(RxWiki News) Fetal alcohol spectrum disorder (FASD) may be relatively common, according to a new study.
This study, which reviewed 24 past studies that included more than 1,400 children with FASD, found that 8 in 1,000 children and young people were born with FASD.
FASD encompasses a group of conditions that are caused by exposure to alcohol in the womb. FASD has various symptoms. Some of these include abnormal height, head size and facial features; cognitive difficulties; and vision, hearing, heart, kidney and bone problems.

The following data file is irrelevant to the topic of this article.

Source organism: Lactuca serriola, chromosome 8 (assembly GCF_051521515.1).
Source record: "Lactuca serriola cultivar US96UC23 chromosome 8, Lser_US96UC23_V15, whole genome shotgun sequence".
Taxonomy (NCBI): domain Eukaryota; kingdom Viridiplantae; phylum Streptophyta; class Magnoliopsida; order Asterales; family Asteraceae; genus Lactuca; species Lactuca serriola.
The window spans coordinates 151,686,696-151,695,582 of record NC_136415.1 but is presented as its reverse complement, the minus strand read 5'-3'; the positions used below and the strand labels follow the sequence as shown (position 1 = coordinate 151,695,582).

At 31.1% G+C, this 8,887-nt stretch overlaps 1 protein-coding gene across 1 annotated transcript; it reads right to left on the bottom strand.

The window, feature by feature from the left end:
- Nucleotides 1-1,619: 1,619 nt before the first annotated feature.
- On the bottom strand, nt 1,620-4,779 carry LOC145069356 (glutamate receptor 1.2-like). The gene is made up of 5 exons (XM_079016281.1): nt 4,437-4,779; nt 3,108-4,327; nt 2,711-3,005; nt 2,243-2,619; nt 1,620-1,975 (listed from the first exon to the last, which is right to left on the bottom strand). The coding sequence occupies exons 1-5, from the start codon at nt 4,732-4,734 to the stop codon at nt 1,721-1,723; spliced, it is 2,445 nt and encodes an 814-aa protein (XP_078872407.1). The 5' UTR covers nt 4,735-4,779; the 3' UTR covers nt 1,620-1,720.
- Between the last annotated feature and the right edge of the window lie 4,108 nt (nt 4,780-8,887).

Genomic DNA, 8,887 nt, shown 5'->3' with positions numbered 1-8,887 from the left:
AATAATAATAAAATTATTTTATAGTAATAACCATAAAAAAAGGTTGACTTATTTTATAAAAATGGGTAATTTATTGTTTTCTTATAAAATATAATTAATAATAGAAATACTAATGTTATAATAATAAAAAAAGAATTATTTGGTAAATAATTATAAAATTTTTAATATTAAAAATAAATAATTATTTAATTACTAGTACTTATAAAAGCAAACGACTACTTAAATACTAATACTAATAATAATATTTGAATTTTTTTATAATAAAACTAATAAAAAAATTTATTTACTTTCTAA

This study estimated that 1 in every 13 women who drinks alcohol during pregnancy will give birth to a child with FASD.
"Globally, FASD is a prevalent alcohol-related developmental disability that is largely preventable," the study authors wrote. "The findings highlight the need to establish a universal public health message about the potential harm of prenatal alcohol exposure and a routine screening protocol."
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This study was published in JAMA Pediatrics.
The study authors disclosed no outside funding sources or potential conflicts of interest.